You might find this interview interesting. It is illustrative of the views of many in the industry, with the primary focus being on continued exploration of the molecular biochemistry of aging in order to identify drug targets and drug candidates in the traditional way, rather than the SENS rejuvenation approach of taking what is already known and implementing repair methodologies for the existing catalog of fundamental cell and tissue damage that causes aging.
Age is the single most important risk factor for major diseases, normally associated with aging. There's been a tremendous progress in understanding molecular biology of characterization and even controlling aging in the labs. Lifespans of model animals were increased up to an order of magnitude in some species and some of the research is being translated into future therapies. Last year researchers conducted clinical trials of rapalogs, their proprietary analogs of probably one of the best known life-extending compounds, rapamycin, in elderly cohorts, and showed a reverse in age-related decline of immune function. In another major development, the FDA approved a clinical protocol for TAME (Targeting Aging with Metformin) study, the first-ever study design aimed to test a therapy against aging endpoints. This year at BIO International Convention we organized a panel of distinguished experts, including a VC (venture capitalist), a biotech, a pharma, and public health representatives. We discussed the business opportunities created by the aging research, and the financial, regulatory and larger policy and public perception issues around the subject.
I believe that the most important challenges researchers face when developing anti-aging drugs are still of a technological nature. We need to understand the biology of aging better first. To do that, we developed a theoretical model, linking gene expression networks stability and aging. That model allows us to identify novel biomarkers, patterns of aging process, as well as targets for therapeutic interventions. Some areas of the research have already produced translatable products. As the nature of the research in the field changes towards practical applications, so do the funding and development requirements. That's why we discussed possible business models, the solutions of the fund-raising and regulatory problems.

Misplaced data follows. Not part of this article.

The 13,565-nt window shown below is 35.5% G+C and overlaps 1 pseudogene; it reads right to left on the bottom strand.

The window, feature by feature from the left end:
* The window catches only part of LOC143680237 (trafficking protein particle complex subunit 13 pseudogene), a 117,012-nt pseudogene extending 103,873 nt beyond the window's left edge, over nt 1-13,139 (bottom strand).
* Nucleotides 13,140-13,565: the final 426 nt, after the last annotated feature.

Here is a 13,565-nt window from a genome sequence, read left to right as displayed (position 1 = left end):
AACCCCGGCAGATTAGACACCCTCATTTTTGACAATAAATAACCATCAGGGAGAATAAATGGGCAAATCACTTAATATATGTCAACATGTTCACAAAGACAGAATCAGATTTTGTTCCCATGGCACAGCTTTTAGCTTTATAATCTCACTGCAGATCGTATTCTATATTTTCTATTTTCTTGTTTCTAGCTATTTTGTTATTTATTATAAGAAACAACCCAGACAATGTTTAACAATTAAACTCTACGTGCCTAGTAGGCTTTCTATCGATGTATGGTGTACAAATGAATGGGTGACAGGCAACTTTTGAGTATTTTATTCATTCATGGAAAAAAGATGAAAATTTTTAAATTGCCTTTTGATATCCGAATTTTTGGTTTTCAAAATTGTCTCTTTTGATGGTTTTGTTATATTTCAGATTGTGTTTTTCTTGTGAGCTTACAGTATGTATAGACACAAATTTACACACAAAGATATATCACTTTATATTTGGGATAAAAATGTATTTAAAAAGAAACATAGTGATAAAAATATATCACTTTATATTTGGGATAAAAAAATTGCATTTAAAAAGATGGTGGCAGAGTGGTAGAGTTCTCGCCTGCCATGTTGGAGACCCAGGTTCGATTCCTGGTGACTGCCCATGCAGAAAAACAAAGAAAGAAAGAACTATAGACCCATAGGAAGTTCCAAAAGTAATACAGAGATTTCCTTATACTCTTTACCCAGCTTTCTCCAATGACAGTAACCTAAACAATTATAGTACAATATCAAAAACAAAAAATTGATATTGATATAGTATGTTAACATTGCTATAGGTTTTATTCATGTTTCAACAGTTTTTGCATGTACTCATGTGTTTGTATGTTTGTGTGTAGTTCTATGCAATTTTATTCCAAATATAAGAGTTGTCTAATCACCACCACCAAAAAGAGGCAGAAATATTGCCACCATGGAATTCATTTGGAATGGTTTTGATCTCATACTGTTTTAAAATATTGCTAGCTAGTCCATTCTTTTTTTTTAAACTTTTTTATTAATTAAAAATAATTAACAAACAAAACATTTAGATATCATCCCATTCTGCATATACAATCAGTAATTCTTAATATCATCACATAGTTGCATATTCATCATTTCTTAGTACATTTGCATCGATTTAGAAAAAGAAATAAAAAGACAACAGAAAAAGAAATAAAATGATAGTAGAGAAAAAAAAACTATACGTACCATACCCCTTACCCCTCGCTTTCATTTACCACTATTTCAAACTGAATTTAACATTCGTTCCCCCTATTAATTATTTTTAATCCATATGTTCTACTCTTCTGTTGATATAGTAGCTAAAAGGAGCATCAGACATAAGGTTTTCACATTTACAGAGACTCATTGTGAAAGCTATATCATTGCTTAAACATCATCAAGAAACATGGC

Interestingly, there are only a few companies and thinkers are trying to address aging as the core problem. Most are concerned with understanding and treatments of specific diseases. It is hence possible, that the emergent longevity companies will have to tackle the diseases of age, one by one, following existing regulatory paths. Another possibility would be to classify aging as a disease itself and introduce robust and cost-effective clinical trials design to accelerate and focus the development. Should the technological and regulatory issues be resolved, the panel experts agree, the funding would go (and is already going at increasing pace!) right into the sector growth fuel. The business opportunities for a successful product against aging are very clear. The population of the developed world grows, and the burden of the diseases of age puts increasing pressure on public health system. There is, undoubtedly, enormous money to be saved for the both customers and the society, and, hence, to be earned by the longevity solutions providers.